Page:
After World War-1, motor transport came to the fore-front which created revolution in India’s transportation system. Under the continued effect of high speed motor transport, the existing roads soon get deteriorated. The local bodies, with their limited financial and meagre technical resources, could not deal with the situation properly and with the increased motor traffic, the condition of roads went from bad to worse. Then the central government. took the following steps towards the development of roads:
- Appointment of Jayakar committee:
In 1972, the central government. appointed the Jayakar committee under the chairmanship of DR. M.R. Jayakar to report on the condition of the existing roads and to suggest ways and means for their future development. In 1928, the Jayakar committee recommended that since the provincial governments and the local bodies were unable to look after all the roads and therefore, the central government. should look after all the important roads of national importance.
b. Creation of central road fund:
On recommendation of the Jayakar committee, the central road fund was enforced on first march, 1929. The petrol tax surcharge at the rate of two annas per gallon (2.64 paise per liters) of the petrol consumed by motor traffic was imposted to build the road development fund. Out of annual revenue, thus collected, 20% was to be retained by the central government. for meeting expenses on the on the administration purpose, research and the development of roads under it’s charge. The balance 80% of the central road fund was to be distributed among the provinces, according to their petrol consumption, for maintenance and construction of roads.
c. Indian roads congress:
In 1934, a semi-official technical body known as Indian Roads Congress (IRC) was established by the central government as per recommendation of the Jayakar committee. This body was formed of national importance for controlling standardization, specifications and recommendations regarding design and construction of roads and bridges. But the economic depression during that time delayed the road development programmes.
After World War II, there was a revolution in respect of automobiles using the roads in our country. The road development at that time could not keep pace with the rapid increase in road vehicles and therefore, the existing roads started deteriorating fast. This necessitated proper highway planning by the authorities.
In 1934, a conference of the chief engineers of central and state government was convened by the central government at Nagpur. It is a landmark in the history of road development in India since it was the first attempt to prepare road development programme in a planned manner. That conference finalized a twenty year road development plan (1943-1963) popularly known as the Nagpur Plan.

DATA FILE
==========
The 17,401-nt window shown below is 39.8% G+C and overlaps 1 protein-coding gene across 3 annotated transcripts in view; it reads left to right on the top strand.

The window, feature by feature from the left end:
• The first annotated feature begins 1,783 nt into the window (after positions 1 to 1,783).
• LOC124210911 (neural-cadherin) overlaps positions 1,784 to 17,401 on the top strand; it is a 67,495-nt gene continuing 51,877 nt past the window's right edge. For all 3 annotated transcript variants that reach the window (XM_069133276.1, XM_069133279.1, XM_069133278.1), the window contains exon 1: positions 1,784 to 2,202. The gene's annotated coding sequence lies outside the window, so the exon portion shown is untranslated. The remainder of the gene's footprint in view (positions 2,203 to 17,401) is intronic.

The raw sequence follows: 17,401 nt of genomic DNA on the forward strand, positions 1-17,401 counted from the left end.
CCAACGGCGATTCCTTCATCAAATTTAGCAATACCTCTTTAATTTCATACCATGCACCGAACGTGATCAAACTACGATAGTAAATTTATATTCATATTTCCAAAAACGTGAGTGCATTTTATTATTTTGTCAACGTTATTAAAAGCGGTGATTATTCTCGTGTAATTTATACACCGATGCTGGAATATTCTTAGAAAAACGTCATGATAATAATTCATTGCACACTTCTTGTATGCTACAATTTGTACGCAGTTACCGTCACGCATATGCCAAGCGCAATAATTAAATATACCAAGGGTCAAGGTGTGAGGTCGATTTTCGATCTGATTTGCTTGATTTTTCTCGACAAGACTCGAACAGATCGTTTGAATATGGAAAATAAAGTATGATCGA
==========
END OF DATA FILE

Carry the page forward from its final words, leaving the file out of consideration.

According to that plan, all roads were classified into four broad categories namely National Highways, State Highways, District Roads and Village Roads. It was also recommended that the central government. should assume complete financial liability for construction and maintenance of roads classified as National Highways and the construction of roads of national importance was made the responsibility of the central government.
Roads during the post independence period:
After independence, the government. of India started taking much interest towards the development of roads in the country. The Nagpur plan targets were mostly achieved by 1960 through the first and second five year (1951-56 and 1956-61).
The various steps taken by the Government. of India towards the development of roads in the country after independence are described here:
- Central road research institute:
In 1950, Central Road Research Institute (CRRI) was started at New Delhi. This institute is considered as one of the National laboratories of the Council of Scientific and Industrial Research in India. This institute is mainly engaged in applied research and offers technical advice to state governments on various problems concerning to roads.
b. National highway act:
In 1956, the National Highway Act was passed. According to this act, the responsibility of development and maintenance of National Highways was given provisionally to the central government.
Road development plan(1961-81)
In 1958, the next Twenty Years Road Development Plan (1961-81) was finalized at the meeting of Chief engineers of states. This is popularly known as the Chief Engineer’s Plan. In this plan, due consideration was given to the future developments on various fields of our country.
According to this Road Development Plan, the total length was almost double to that of Nagpur Plan target. This plan aimed at bringing any place in a well-developed agricultural area within 6.44 km from a metalled road 2.41 km from any other category of road.
It was presumed that better organizational arrangements and through intensive future planning’s, India will not only make up the deficiency in roads but she will lead many other countries in this respect in near future.
Contribution of roads towards development